The Danger of Ungodly Alliances
Today’s reading: II Chronicles 17-19; John 15
Jehoshaphat the king of Judah returned in safety to his house in Jerusalem. 2 But Jehu the son of Hanani the seer went out to meet him and said to King Jehoshaphat, “Should you help the wicked and love those who hate the Lord? Because of this, wrath has gone out against you from the Lord. II Chronicles 19:1-2
18 “If the world hates you, know that it has hated me before it hated you. 19 If you were of the world, the world would love you as its own; but because you are not of the world, but I chose you out of the world, therefore the world hates you. John 15:18-19
There are limits to cooperation with unbelievers, those who hate God.
Jehoshaphat had a great reign going, until he went astray making a marriage alliance with Ahab, king of Israel. Ahab was described as wicked and one who hated the Lord. Why did the king who had taken such care to seek the Lord and walk in His commandments (II Chronicles 17:4) abruptly throw in his lot with the rebellious king Ahab? Maybe he hoped to reunify the nation. Maybe he hoped to move Israel back to faithfulness to God. Neither of those goals was bad in itself. But in allying with Ahab, Jehoshaphat became a participant in that king’s disobedience. He ignored the wise counsel of Micaiah, who stood up to the 400 lying prophets. He entered a battle that God had not sanctioned. He nearly lost his life and was rebuked for his foolishness.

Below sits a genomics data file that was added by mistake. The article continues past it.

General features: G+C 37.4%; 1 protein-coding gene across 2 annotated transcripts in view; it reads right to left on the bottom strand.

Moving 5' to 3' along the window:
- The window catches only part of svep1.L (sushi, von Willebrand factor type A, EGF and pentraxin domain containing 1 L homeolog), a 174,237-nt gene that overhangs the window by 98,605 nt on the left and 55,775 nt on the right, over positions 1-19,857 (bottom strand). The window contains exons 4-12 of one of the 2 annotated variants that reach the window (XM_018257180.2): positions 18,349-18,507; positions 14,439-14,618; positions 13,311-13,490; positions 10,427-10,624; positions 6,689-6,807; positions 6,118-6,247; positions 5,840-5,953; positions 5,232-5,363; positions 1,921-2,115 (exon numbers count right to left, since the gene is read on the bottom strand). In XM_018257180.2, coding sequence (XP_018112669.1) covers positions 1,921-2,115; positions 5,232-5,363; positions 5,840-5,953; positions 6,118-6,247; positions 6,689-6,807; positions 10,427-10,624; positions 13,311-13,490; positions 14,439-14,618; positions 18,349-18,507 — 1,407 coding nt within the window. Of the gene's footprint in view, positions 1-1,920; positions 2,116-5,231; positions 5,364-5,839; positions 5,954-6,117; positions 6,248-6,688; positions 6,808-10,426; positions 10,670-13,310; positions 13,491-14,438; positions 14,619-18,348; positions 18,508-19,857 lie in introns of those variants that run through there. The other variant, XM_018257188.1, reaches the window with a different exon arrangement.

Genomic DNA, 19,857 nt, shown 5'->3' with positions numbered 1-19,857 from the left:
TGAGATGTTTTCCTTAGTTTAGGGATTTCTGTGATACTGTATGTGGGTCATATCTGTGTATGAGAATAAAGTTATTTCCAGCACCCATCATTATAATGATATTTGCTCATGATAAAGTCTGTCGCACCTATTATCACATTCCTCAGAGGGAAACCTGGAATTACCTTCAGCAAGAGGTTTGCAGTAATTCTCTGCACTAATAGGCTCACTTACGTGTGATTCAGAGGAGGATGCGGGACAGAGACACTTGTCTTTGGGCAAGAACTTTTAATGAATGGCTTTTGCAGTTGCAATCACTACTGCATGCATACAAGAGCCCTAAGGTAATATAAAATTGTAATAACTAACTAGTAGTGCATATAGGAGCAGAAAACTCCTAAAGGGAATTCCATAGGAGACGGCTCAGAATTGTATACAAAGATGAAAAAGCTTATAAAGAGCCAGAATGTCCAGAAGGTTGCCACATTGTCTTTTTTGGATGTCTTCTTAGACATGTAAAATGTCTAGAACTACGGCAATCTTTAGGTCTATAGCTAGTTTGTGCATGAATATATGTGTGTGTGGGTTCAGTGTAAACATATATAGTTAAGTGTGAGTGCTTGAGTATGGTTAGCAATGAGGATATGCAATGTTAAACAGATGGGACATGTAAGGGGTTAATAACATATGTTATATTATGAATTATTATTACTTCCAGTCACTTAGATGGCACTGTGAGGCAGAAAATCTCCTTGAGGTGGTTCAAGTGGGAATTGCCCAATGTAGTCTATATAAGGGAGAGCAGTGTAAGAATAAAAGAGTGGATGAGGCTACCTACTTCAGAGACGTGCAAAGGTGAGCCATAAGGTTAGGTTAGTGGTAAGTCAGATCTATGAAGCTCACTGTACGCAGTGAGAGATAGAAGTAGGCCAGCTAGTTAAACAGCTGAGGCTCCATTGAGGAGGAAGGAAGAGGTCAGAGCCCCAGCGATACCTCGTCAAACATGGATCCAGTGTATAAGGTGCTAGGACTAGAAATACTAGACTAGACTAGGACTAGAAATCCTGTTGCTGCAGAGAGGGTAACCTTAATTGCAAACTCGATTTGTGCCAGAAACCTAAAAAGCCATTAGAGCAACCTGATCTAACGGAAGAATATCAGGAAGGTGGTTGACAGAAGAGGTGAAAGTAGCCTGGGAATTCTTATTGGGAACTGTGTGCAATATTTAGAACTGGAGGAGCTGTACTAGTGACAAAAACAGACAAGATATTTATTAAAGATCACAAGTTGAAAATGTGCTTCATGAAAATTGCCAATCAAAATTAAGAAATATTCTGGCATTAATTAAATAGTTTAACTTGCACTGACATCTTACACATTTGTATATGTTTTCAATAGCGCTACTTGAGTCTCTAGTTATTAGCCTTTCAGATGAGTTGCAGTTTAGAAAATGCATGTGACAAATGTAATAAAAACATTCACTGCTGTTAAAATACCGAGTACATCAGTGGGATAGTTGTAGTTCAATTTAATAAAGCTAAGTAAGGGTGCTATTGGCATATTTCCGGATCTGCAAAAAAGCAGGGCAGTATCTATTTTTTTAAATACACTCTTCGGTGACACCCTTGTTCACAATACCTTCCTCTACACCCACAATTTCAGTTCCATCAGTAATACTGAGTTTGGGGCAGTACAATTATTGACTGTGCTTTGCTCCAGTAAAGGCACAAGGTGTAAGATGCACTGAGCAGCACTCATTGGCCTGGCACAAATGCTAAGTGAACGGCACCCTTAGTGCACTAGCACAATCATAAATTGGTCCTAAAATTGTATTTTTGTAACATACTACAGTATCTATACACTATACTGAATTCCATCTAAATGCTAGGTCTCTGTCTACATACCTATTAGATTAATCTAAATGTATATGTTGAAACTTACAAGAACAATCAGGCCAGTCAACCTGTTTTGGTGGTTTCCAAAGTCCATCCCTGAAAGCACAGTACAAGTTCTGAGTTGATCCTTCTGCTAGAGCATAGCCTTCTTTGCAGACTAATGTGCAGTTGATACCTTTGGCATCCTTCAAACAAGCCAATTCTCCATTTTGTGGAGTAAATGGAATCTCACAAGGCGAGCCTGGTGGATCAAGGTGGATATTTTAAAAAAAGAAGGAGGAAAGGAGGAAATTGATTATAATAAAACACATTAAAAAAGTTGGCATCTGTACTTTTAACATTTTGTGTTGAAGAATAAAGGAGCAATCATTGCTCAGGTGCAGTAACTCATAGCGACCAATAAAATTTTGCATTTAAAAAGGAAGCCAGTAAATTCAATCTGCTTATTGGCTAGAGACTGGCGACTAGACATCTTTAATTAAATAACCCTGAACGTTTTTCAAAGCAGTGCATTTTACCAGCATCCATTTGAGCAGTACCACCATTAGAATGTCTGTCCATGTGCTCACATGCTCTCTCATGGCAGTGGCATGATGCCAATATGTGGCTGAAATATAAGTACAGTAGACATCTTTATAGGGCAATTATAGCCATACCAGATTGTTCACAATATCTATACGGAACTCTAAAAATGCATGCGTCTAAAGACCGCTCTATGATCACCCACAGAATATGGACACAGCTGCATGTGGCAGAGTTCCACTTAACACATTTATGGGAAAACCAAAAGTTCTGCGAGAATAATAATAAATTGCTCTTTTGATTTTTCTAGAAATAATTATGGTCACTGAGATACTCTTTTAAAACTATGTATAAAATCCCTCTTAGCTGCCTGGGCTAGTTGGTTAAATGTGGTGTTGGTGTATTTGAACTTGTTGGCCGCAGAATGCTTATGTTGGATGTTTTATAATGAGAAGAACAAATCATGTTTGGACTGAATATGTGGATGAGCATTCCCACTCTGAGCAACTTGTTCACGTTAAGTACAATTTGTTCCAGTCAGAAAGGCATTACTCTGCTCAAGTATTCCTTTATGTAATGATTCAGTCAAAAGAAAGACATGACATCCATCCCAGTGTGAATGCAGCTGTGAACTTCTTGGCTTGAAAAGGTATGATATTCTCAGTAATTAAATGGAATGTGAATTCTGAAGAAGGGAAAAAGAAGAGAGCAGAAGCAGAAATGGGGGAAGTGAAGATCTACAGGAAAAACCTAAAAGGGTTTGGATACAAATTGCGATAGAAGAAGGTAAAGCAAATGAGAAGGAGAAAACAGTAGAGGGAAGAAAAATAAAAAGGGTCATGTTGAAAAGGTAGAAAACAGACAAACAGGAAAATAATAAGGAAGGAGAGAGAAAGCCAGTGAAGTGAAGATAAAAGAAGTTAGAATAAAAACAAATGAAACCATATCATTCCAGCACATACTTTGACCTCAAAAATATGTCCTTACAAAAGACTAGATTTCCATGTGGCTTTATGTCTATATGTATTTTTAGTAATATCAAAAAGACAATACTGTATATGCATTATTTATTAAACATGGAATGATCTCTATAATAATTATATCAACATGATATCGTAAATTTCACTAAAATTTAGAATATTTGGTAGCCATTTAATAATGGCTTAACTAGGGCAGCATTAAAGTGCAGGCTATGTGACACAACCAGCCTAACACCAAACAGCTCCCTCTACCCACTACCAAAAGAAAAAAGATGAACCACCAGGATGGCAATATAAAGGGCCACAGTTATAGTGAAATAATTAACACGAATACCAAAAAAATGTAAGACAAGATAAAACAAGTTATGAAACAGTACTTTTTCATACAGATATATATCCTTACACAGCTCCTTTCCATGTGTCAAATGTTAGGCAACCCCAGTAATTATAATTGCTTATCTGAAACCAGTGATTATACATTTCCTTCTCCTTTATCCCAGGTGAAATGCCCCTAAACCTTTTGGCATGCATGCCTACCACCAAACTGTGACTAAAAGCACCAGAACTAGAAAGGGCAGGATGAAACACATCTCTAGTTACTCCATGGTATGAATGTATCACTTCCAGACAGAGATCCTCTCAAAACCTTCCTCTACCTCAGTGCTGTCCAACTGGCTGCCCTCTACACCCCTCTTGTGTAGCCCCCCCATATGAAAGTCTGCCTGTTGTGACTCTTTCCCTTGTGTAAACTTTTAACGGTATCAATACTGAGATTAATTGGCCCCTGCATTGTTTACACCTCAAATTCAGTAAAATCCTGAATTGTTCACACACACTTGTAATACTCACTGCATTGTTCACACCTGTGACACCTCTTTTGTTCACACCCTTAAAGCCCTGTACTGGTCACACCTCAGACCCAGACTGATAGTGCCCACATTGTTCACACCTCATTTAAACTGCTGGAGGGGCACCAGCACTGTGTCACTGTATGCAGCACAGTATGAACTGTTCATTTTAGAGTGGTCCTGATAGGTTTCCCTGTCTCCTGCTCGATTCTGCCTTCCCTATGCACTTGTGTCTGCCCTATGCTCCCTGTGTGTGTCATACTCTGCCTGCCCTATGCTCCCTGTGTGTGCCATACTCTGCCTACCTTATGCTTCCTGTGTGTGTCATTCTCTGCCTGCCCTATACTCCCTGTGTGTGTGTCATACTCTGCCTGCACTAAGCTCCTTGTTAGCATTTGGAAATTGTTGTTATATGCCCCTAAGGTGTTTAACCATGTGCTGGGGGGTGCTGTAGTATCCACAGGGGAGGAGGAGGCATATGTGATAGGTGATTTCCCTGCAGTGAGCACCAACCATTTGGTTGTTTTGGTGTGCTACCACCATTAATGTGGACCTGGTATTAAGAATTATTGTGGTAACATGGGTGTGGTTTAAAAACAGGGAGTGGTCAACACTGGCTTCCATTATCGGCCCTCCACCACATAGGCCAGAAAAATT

Jesus warned His disciples to expect hatred from the world. They had been chosen out of the world and would receive the same treatment that their master had received, for “a servant is not greater than his master” (vs. 20). One who abides in Christ will be fruitful but will also be persecuted.
How does Jesus define the “world” here? It doesn’t always mean the same thing, so we need to pay attention to context. God loved the “world” (John 3:16), but the “world” hated Jesus. Clearly, “world” has different meanings here. We know the people of the world by their hatred of Jesus and of His disciples. We know them by their allegiance to their father the devil (John 8:44). They may be “religious” people, but they reject the Son of God. They are not necessarily the worst sinners in town or the outcasts as John relates incidents in which the outcasts and notorious sinners were the ones who loved Jesus and received His word (John 4, 8, 9).
When it comes to seeking to make common cause with those who hate God, we need to learn the lesson of Jehoshaphat and flee. Abide in Christ, but don’t be surprised if you get opposition, rejection, and, yes, hatred.
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